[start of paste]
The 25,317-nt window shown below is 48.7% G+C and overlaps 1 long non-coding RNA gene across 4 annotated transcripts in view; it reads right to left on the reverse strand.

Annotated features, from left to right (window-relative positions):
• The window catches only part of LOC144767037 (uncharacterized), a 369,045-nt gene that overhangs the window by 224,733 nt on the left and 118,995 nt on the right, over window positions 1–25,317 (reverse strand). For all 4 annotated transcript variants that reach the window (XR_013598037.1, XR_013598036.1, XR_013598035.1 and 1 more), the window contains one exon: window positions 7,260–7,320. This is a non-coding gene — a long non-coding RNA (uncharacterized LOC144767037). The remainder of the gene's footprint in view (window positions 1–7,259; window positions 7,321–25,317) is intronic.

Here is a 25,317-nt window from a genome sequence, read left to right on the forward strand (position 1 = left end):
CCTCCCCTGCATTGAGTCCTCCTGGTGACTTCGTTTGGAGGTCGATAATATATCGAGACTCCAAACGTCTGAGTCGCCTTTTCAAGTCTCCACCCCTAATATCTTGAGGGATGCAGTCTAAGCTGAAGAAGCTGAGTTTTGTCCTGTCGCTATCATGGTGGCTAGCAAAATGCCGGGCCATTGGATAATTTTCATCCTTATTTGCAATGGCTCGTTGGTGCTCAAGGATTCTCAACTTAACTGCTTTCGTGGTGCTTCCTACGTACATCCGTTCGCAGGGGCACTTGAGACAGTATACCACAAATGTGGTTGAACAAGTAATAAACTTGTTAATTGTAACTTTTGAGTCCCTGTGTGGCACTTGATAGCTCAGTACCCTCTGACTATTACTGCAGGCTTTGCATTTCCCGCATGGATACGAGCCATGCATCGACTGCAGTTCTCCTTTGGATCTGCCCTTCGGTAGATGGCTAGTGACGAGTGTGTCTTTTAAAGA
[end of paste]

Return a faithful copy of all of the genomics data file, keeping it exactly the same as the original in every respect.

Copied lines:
The 25,317-nt window shown below is 48.7% G+C and overlaps 1 long non-coding RNA gene across 4 annotated transcripts in view; it reads right to left on the reverse strand.

Annotated features, from left to right (window-relative positions):
• The window catches only part of LOC144767037 (uncharacterized), a 369,045-nt gene that overhangs the window by 224,733 nt on the left and 118,995 nt on the right, over window positions 1–25,317 (reverse strand). For all 4 annotated transcript variants that reach the window (XR_013598037.1, XR_013598036.1, XR_013598035.1 and 1 more), the window contains one exon: window positions 7,260–7,320. This is a non-coding gene — a long non-coding RNA (uncharacterized LOC144767037). The remainder of the gene's footprint in view (window positions 1–7,259; window positions 7,321–25,317) is intronic.

Here is a 25,317-nt window from a genome sequence, read left to right on the forward strand (position 1 = left end):
CCTCCCCTGCATTGAGTCCTCCTGGTGACTTCGTTTGGAGGTCGATAATATATCGAGACTCCAAACGTCTGAGTCGCCTTTTCAAGTCTCCACCCCTAATATCTTGAGGGATGCAGTCTAAGCTGAAGAAGCTGAGTTTTGTCCTGTCGCTATCATGGTGGCTAGCAAAATGCCGGGCCATTGGATAATTTTCATCCTTATTTGCAATGGCTCGTTGGTGCTCAAGGATTCTCAACTTAACTGCTTTCGTGGTGCTTCCTACGTACATCCGTTCGCAGGGGCACTTGAGACAGTATACCACAAATGTGGTTGAACAAGTAATAAACTTGTTAATTGTAACTTTTGAGTCCCTGTGTGGCACTTGATAGCTCAGTACCCTCTGACTATTACTGCAGGCTTTGCATTTCCCGCATGGATACGAGCCATGCATCGACTGCAGTTCTCCTTTGGATCTGCCCTTCGGTAGATGGCTAGTGACGAGTGTGTCTTTTAAAGA